With a Caribou, Mohawk, Bird Dog, Hueys, and Cobras, Army aviators are teaching the loudest history lesson you ever heard.
- By Shelby G. Spires
- Air & Space magazine, November 2003
(Page 2 of 6)
Of course the way it was evolved a good deal. As the U.S. military relied more and more on helicopters for a number of combat missions, aircraft manufacturers invented new types to offer improved performance. When the United States began military support of South Vietnam, the Kennedy administration sent maintenance-heavy, underpowered, piston-engine helicopters, like the Marines’ Sikorsky UH-34 Choctaw (see “Dog of War,” June/July 2001) and the Army’s 86-foot-long Vertol CH-21 Shawnee (also known as the Flying Banana) to transport troops and cargo. But simplicity was on its way in the form of the much more powerful, turbine-driven Bell UH-1, which the Army christened Iroquois, a name all but lost after a nickname emerged from the aircraft’s original designation, HU-1, for “helicopter, utility”: Huey. By the end of the war, more than 5,000 Hueys had served in Vietnam, as troop transports, medevac craft, and gunships (see “Huey,” Apr./May 2000).
The foundation has eight UH-1H Hueys and operates three of them at a time at airshows, offering rides at $40 a seat. Seeing—and hearing—the helicopters return to pick up another load of 10 eager customers is reminiscent of watching Hueys carry troops on the nightly news in the late ’60s—until the passengers hop out, grinning and high-fiving one another, and wave gratefully to the pilots. Jack McCormick, a 767 captain with Delta Air Lines, flew Hueys with the Army’s 229th Aviation Battalion and flies them for the foundation today. “It had been 28 years since I last took a Huey into a hover,” McCormick says of the checkout flight he was required to make in order to fly the helicopter at airshows. “I didn’t know what to expect. But I was always told that the reason the Huey was so well respected—loved, even—was because it was easy to fly.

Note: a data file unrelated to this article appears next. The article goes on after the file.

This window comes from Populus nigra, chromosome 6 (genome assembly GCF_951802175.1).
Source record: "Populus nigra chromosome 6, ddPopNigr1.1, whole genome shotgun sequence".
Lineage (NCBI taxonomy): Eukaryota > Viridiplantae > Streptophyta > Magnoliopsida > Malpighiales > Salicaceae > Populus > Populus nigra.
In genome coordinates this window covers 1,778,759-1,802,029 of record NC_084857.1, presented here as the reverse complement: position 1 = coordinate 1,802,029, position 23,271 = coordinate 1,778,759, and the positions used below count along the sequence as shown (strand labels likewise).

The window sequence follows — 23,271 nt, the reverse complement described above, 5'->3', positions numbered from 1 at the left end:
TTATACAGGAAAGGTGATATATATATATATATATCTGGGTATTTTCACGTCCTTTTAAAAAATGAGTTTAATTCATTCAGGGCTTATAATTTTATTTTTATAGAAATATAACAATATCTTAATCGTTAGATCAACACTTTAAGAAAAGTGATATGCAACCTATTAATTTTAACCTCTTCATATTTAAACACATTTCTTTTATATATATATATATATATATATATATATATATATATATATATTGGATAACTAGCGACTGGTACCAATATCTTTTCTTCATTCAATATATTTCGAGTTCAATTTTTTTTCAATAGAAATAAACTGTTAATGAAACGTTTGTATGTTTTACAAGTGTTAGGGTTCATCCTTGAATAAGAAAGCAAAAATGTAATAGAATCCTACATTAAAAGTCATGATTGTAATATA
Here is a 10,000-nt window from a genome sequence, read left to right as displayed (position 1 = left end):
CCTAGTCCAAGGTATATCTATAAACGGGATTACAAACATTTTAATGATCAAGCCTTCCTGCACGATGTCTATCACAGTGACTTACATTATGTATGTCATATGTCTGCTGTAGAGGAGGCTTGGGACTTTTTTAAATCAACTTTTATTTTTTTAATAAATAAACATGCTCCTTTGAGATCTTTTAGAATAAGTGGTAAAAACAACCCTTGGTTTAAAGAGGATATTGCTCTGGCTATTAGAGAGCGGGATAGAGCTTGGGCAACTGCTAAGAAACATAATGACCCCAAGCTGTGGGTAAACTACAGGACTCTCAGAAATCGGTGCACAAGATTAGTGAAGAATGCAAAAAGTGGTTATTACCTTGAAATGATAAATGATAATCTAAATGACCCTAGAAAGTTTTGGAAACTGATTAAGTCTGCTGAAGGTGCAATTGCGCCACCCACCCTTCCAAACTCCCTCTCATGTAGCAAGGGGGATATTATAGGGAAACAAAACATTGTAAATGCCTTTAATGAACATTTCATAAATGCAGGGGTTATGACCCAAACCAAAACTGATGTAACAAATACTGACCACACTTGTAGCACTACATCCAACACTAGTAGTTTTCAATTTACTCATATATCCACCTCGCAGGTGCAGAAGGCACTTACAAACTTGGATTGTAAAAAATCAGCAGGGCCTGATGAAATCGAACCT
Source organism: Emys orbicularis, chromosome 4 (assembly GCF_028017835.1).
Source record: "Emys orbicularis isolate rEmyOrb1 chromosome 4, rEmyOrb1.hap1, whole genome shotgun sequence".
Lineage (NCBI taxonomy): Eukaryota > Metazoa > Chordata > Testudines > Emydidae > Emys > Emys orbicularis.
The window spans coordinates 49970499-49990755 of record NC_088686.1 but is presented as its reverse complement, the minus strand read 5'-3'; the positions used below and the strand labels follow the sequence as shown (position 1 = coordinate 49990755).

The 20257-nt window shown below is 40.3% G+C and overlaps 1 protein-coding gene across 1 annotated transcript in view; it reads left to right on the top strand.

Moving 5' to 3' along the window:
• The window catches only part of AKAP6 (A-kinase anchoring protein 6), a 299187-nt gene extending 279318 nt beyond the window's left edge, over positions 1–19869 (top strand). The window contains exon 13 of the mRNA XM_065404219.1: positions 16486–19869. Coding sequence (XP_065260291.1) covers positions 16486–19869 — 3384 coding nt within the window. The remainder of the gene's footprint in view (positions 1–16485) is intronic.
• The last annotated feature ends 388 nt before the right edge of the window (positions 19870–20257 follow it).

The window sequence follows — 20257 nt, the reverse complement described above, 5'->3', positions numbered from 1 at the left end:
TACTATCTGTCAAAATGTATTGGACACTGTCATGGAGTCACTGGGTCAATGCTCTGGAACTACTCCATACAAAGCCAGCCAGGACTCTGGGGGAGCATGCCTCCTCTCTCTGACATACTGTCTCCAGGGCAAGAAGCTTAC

“I slid right in there, strapped up, and it was just as I remembered it,” says McCormick. “I never had a problem.”
The Huey was easy for a 19-year-old to fly, but it was vulnerable to ground fire. The Army lost more than 1,200 to hostile fire during Vietnam. So, at first with field modifications and later with weapons added at the factory, Hueys were equipped to shoot back. Marine and Army units bolted 7.62-mm M60 machine guns and rocket pods to factory-built frames, which they then attached to the helicopters’ airframes. The gunships accompanied “slicks”—transports that weren’t loaded down with armament—to suppress ground fire as the slicks carried soldiers into the fight.
Sighting the rockets and guns on a Huey was a low-tech affair. A collapsible ring-and-ball gunsight was mounted in front of the pilot.
“It wasn’t technology at its highest, that’s for sure,” recalls Ron Osborne, who flew Huey gunships during a 1966-67 tour in Vietnam, then returned to lead the first Marine Corps Cobra squadron—HMC-369—in 1972. Today he works as a software engineer for the Marine Corps at Camp Pendleton, California.
He recalls: “There would be a grease mark on the bubble in front of the sight, and some guys would just slap chewing gum up on the Plexiglas bubble in front of them.”
Weighted down with bulky guns, rockets, and eventually grenade launchers—as well as the frame on which the guns and rockets were mounted—Huey gunships were unable to keep up with the improved UH-1H transports that began appearing in Vietnam in the mid-1960s.